BB: I love that idea of supporting an underprivileged runner. I think for someone who maybe doesn’t have lots of athletic ability, let me put it that way. It’s one thing having ability that you can take part, but someone like myself, for example, is never going to win a race, but I can almost live vicariously through someone I’m supporting.
AA: Absolutely, and just being able to stay up to date with their results and being able to go to a race and meet someone and support someone there, it just makes such a difference. I quite like the fact that we all become friends. We’re able to share our experiences. We’ve always got something to learn from another runner.
Perhaps someone who is a little bit less serious about running can actually take some guidance from one of our developing athletes. Take some tips because certainly they’re spending time on the road, learning what it’s all about.
BB: If someone is listening to this and they’re pretty happy with the running club that they’re running for, but they’d love to support what you’re doing through Team Aspire, could they reach out and get in touch and possibly help out in any way?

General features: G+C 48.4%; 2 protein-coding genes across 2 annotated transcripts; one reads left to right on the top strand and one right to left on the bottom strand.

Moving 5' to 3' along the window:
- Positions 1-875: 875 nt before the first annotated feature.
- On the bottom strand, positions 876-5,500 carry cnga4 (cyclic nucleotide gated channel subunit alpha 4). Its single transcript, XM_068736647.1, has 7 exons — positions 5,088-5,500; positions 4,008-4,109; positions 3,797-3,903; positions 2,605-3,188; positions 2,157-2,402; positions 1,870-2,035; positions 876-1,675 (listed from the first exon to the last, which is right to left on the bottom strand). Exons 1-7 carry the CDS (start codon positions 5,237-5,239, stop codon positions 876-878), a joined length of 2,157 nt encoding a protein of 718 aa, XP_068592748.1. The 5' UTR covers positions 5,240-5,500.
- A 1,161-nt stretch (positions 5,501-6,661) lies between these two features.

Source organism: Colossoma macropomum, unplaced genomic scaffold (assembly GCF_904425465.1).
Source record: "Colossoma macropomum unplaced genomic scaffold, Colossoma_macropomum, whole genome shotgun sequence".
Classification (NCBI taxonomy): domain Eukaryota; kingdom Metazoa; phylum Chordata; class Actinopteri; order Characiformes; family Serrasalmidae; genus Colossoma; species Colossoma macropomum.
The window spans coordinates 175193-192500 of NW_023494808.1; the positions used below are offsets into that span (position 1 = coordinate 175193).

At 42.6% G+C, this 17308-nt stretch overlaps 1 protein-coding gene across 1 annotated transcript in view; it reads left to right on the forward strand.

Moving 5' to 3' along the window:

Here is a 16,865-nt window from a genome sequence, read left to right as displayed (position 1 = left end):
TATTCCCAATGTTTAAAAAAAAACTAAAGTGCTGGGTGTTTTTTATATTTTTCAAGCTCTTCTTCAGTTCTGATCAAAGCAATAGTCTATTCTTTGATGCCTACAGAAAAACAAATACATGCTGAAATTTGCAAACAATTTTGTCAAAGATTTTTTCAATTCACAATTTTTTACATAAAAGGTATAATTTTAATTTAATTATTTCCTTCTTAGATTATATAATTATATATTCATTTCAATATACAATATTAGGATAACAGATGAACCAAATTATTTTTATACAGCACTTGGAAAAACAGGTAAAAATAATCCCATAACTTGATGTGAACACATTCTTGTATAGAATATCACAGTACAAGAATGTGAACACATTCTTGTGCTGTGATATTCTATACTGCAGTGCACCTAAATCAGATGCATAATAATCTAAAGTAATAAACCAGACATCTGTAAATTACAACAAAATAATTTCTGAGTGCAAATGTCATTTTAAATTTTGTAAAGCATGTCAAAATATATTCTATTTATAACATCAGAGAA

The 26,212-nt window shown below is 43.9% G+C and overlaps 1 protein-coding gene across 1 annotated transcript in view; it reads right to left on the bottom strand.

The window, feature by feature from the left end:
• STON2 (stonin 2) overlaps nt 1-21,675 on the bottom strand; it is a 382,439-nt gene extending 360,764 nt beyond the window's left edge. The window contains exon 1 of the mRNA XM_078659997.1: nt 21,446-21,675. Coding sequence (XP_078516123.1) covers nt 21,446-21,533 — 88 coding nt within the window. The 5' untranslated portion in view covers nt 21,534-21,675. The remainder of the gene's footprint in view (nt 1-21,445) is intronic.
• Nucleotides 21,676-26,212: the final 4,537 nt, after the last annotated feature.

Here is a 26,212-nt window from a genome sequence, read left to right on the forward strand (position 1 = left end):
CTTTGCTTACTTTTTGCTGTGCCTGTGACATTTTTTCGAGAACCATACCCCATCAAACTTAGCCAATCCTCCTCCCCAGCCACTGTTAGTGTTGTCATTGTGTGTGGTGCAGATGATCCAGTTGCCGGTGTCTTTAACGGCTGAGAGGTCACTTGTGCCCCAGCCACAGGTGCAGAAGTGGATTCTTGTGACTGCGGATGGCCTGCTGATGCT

AA: Absolutely and we’d be very grateful for it. There is a page on our website, along the top tab there’s an Adopt an Athlete drop down menu and the contact details are on that page.
How to get involved
BB: Superb, what I’ll do is I’ll put the links to that in the show notes for this episode as well. So someone can click straight through there as well. If somebody wants to find out more about Born 2 Run Athletics Club, if they feel that they want to get better and it sounds like this is the environment for them to grow in. How can they join you guys? Are you a physical club around the country or how does it actually work?
AA: We have three club bases, which is CT, East London and Johannesburg. Those are fully operational clubs with time trials, club runs, club houses, the works. Each of those has a committee and a club manager which they’re able to get in touch with.
But the easiest way to find out more information is to just pop onto our website, which is www.born2runac.co.za and you can just pop out one of the inquiry forms or you can get the contact details of the club manager per branch which are listed there on the page.
BB: Fantastic and I think what you and David are doing is superb, keep it up and we need more of it. I think, if we’re going to be competing for Olympic medals in the years to come, let’s be honest, we should be winning a lot more athletics medals, particularly on the road, the longer distances. So best of luck, we look forward to following your progress and how things grow from strength to strength at Born 2 Run.
AA: Awesome, thanks very much.